This article was originally published on Tuesday, 13 August 2019 at 22:24 SGT; it has since been updated with more details.
Wilmar reported Tuesday it second quarter net profit dropped 52.3 percent on-year to US$150.9 million, partly on lower soybean crush margins and on weaker performance from the sugar division.
Core net profit decreased 49.7 percent on-year to US$176.8 million in the quarter, Wilmar said. UOB KayHian had forecast core net profit of US$235 million to US$255 million.
“The weaker performance was mainly due to lower crush margin for the quarter as the impact of the African swine fever outbreak on soybean meal demand was greater than previously expected. This was partially offset by strong performances from consumer products and oleochemicals,” Wilmar said.
Revenue for the quarter ended 30 June fell 9 percent on-year to US$9.78 billion on lower commodity prices, partly offset by a 4 percent increase in sales volume, the agri-business company said in a filing to SGX.
The tropical oils segment, including plantation, manufacturing and merchandising, posted second quarter pretax profit rose 15 percent to US$177.3 million on stronger performance from the manufacturing and merchandising business on higher sales volumes. That was partly offset by lower crude palm oil prices and production yields in the plantation business, Wilmar said.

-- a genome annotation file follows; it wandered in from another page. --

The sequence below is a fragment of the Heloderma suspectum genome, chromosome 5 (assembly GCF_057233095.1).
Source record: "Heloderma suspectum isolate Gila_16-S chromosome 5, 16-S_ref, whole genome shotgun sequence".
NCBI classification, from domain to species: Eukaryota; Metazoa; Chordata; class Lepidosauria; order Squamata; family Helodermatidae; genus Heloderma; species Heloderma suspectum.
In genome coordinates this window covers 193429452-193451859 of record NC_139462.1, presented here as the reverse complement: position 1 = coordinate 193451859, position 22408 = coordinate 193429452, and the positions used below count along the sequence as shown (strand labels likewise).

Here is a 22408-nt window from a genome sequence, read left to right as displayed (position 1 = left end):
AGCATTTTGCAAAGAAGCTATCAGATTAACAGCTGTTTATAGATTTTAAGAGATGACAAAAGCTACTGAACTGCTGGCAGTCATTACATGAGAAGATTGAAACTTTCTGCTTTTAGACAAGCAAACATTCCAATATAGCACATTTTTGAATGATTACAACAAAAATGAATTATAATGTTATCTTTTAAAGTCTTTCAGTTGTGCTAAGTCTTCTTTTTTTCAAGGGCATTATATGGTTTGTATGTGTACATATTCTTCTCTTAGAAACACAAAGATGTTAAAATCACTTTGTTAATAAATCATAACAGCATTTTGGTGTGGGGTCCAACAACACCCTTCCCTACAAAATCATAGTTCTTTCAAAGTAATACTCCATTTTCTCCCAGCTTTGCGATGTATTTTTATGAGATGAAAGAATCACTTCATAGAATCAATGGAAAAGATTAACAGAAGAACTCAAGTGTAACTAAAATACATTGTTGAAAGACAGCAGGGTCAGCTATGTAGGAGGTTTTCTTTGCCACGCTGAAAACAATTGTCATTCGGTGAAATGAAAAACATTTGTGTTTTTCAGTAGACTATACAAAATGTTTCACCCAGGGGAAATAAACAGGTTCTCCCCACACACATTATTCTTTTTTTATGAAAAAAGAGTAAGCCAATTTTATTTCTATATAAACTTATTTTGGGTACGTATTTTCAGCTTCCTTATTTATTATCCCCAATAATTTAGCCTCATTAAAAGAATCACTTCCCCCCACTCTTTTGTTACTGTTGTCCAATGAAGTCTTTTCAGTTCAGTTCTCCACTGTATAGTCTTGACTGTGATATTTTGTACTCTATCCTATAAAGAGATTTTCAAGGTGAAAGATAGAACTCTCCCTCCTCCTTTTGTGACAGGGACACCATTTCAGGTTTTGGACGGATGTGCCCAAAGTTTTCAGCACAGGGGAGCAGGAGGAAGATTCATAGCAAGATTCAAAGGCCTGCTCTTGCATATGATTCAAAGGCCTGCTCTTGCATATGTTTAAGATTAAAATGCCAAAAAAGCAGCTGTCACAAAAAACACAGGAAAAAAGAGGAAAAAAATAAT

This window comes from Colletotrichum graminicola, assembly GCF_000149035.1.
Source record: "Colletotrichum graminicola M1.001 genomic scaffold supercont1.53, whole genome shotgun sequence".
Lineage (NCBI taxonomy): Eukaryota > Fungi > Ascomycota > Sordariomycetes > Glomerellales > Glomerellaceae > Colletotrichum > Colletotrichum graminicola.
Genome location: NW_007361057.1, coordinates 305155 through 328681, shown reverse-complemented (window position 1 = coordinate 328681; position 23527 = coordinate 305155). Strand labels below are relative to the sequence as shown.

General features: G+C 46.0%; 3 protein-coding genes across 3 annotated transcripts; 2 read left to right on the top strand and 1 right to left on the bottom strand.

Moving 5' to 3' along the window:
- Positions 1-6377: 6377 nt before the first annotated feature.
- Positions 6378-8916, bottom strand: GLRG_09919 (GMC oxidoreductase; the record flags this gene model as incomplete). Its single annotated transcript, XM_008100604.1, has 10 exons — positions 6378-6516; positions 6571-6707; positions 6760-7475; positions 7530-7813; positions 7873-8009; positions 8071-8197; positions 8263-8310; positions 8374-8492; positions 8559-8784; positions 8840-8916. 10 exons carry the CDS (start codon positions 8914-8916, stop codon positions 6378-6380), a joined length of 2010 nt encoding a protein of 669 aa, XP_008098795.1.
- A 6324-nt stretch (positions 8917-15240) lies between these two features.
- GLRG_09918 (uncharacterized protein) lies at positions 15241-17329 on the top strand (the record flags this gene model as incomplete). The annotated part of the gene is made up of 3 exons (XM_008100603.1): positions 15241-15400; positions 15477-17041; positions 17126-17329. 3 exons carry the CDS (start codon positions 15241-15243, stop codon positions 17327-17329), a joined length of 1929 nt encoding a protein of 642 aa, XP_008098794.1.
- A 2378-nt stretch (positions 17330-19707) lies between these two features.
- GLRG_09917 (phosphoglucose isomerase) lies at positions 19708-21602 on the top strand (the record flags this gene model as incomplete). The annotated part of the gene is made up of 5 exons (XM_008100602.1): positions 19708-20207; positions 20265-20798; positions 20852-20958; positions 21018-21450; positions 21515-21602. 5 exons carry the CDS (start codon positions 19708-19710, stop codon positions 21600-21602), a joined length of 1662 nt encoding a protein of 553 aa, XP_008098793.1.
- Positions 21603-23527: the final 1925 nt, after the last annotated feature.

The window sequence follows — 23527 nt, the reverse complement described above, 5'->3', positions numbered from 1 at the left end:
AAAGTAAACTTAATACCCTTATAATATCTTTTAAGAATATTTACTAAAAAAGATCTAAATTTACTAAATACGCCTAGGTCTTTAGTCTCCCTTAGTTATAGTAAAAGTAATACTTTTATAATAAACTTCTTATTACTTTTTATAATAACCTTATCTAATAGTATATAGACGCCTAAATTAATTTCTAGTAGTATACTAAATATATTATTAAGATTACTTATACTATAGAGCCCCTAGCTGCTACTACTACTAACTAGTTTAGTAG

The oilseeds and grains segment, including manufacturing and consumer products, reported pretax profit for the quarter tumbled to US$59.2 million from US$290.2 million in the year-ago period, mainly on strong crush volumes and margins in the year-earlier quarter.
“Barring any unforeseen circumstances, we expect the margins of our crushing business and other segments to perform better in the remaining half of the year,” Kuok Khoon Hong, chairman and CEO of Wilmar, said in the statement.
In a July note, UOB KayHian had said the second quarter of 2018 had seen “exceptionally high” crushing margins for soybeans as soymeal prices in China had surged when the U.S.-China trade tensions began.
The sugar segment, including milling, merchandising, refining and consumer products, posted a pretax loss of US$69.4 million for the quarter, wider than the pretax loss of US$46.2 million in the year-ago quarter.
“Although the group’s sugar operations in Australia and Indonesia have performed better this year, the segment was impacted by the consolidation of Shree Renuka Sugars Limited which became a subsidiary in June 2018 and the accounting losses of its discontinued operations in Brazil,” Wilmar said.
For the first half, Wilmar reported net profit fell 21.5 percent on-year to US$407.9 million on revenue of US$20.23 billion, down 7.6 percent on-year.
Wilmar proposed a first half dividend of 3 Singapore cents a share, compared with 3.5 Singapore cents a share in the year-ago period.
In its outlook, Wilmar was cautiously optimistic.
“The African swine fever’s impact on China soybean meal demand is likely to take several years to eradicate, although the lower China hog production will be offset partially by strong growth in the poultry sector,” Wilmar said.
“We are fortunate to be in the agri processing business as the slowing economy, due partly to the U.S.-China trade conflict, has not impacted Chinese domestic consumption of food. In fact, the demand for better quality food products in China continues to grow,” it added.
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